- 1 potato, cut into cubes (0.5 x 0.5 cm)
- 5 garlic, minced
- 2 shallots, minced
- 1/2 large onion, minced
- 1 tsp salt
- 1 tsp sesame oil
- 1 tsp fish sauce
- 1 tsp soy sauce
- 2 tbsp olive oil
- water (about 10 to 20 ml)
- Heat a wok with 2 tbsp of olive oil
- Add garlic, shallots, and large onion, stir fry until fragrant and the large onion turn into translucent color
- Add minced chicken, stir until the chicken turn into white
- Add salt, sesame oil, fish sauce, and soy sauce
- Add carrots and potatoes, mix all ingredients and add 10 to 20 ml of water to cook carrot and potatoes (the amount of water will depend on how long you need to cook the vegetables). Cook until the vegetables are thoroughly cooked and the mixture is really dry (wet mixture might tear the dough)
- Set aside the fillings
Ingredients for the puff pastry (half the recipe):
- 200 gr all purpose flour
- 87.5 gr unsalted butter, cubes and put in freezer for 30 minutes
- 87.5 ml very cold water
- 1/4 tsp salt
Method (using food processor):
- Prepare the food processor with the steel blade assembled
- Add flour, salt, and cold butter into the bowl of the food processor
- Pulse several times until butter is no longer bigger than peas
- Press pulse again while slowly adding the water through the feed tube (should take about 4 to 5 seconds), then stop to check the dough
- The dough should come together as crumbs and stick together when you press it with your fingers. If not, pulse 2 times, stop, and check again
- Transfer the dough to a plate, smear using the heel of the hand to distribute the fat, then bring the dough together, roll to make a ball, then flatten the dough to make a disk shape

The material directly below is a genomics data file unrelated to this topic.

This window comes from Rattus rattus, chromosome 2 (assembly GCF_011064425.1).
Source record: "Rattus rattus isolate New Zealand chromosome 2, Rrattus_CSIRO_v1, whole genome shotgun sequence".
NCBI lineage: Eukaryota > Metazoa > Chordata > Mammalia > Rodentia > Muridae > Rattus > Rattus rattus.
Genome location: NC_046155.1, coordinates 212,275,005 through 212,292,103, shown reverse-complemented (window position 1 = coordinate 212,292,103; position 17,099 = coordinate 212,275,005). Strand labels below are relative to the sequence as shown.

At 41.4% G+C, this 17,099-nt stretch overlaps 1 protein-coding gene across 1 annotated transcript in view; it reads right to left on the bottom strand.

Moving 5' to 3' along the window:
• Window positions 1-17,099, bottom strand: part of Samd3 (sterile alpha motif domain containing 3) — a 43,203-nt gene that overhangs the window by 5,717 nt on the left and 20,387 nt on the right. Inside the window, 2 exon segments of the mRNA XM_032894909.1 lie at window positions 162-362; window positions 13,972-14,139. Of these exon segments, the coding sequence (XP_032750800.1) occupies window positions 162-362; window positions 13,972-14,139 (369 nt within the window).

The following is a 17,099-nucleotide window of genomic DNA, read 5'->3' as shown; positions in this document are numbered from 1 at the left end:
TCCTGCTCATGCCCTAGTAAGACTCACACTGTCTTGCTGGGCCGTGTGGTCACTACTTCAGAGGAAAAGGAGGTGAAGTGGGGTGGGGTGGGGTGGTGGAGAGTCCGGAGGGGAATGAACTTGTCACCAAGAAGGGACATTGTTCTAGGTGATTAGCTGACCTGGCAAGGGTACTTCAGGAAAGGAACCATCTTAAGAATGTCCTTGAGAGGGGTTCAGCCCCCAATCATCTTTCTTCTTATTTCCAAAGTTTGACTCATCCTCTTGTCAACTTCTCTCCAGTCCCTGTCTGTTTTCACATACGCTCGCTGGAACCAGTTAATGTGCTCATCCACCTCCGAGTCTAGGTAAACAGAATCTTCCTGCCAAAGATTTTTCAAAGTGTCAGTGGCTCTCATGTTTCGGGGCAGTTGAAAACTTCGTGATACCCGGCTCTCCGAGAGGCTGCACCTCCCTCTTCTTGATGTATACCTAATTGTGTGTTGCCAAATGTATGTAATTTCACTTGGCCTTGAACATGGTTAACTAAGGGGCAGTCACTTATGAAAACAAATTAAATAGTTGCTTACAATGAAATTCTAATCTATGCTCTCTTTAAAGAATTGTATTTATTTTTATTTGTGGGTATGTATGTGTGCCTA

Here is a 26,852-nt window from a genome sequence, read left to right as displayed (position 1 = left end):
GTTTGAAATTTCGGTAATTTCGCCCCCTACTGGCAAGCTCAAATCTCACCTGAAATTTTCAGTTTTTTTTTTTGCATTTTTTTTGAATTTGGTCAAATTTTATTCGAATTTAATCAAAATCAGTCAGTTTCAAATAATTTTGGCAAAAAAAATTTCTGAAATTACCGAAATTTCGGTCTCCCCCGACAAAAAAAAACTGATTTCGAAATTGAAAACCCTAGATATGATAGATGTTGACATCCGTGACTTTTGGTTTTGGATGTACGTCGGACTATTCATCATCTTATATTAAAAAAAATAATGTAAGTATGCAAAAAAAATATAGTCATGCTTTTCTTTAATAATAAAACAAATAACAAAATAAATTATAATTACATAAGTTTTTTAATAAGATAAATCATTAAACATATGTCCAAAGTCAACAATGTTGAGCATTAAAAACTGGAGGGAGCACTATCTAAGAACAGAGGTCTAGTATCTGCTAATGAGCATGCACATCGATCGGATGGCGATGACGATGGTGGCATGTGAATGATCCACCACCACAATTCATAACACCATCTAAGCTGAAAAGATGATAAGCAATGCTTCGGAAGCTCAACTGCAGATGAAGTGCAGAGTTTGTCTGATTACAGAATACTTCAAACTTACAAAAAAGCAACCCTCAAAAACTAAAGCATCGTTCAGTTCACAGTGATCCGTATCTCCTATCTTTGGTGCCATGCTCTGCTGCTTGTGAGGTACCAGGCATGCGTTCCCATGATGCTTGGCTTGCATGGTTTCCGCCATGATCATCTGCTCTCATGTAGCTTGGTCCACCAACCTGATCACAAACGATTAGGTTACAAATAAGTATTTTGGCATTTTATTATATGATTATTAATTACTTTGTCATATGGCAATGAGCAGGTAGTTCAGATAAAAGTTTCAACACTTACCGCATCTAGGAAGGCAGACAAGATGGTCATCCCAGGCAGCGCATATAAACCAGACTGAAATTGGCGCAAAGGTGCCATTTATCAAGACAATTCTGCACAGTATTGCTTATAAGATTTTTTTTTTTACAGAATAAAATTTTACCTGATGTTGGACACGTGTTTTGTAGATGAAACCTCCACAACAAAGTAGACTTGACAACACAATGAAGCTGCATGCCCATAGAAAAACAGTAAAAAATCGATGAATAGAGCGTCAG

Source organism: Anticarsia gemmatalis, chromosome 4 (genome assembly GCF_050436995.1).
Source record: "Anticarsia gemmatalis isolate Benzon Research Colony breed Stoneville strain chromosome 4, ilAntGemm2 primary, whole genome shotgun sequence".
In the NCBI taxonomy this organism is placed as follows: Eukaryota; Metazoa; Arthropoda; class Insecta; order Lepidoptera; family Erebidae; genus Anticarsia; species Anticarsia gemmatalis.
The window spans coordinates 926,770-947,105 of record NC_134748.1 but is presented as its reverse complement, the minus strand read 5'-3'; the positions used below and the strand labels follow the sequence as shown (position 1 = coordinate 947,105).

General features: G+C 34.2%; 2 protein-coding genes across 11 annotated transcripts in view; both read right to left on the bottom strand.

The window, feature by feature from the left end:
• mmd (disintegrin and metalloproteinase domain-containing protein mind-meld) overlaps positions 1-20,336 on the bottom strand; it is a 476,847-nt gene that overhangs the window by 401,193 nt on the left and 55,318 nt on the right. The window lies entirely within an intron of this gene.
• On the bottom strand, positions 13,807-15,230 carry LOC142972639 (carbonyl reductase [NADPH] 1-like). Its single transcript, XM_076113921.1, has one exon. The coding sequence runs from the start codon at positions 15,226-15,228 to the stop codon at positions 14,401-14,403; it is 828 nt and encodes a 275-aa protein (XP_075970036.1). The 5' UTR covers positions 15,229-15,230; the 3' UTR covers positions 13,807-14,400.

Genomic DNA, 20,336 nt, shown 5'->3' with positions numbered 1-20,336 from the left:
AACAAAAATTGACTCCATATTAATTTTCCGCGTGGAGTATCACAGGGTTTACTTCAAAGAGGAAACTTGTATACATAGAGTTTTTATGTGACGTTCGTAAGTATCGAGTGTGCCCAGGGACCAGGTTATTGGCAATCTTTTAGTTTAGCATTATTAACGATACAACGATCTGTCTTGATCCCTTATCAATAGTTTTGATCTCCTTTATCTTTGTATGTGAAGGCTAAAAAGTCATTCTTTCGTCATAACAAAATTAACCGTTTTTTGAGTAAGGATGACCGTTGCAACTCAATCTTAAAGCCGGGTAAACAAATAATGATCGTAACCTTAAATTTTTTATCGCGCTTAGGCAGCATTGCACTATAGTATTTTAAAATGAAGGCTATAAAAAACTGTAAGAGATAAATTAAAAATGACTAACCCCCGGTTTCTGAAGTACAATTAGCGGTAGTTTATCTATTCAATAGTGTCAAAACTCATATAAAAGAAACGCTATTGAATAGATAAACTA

- Cover with cling wrap and put in the freezer for 30 to 45 minutes. Chilling the dough will make the dough easier to shape. Do not take out the dough from the freezer in less than 30 minutes as I did , because it will be easily tear
- Cut the dough into 8 (don’t cut the dough into more than 8 because it will be too thin and again, will crack easily when you shape the dough, and yes, I said this because I made this mistake too)
- Put half of the dough back to the freezer (I also learn from experience that it’s easier to work with cold dough, and as I needed time to roll and add filling and finally wrap it, it was better to keep half of the dough back to the freezer)
- Take one dough, make into a ball, then flatten with the palm of your hand
- Roll into 10 cm diameter round shape (don’t worry if you can’t make nice round shape, you can always use scissors to cut the dough into nice shape later
- Put 1 tbsp of the fillings in the center of the dough, then fold to make a half circle shape
- Pull and pinch edges to seal, and if necessary, shape the edges to make a nice round shape with scissors
- Pleat the edges (repeatedly pull and pinch the edges to seal)
- Put each puff into a floured tray
- Deep fried until both sides are golden brown
- Let the puffs cool for few minutes as they will get crispier when it’s not too hot and serve with chili padi or chili sauce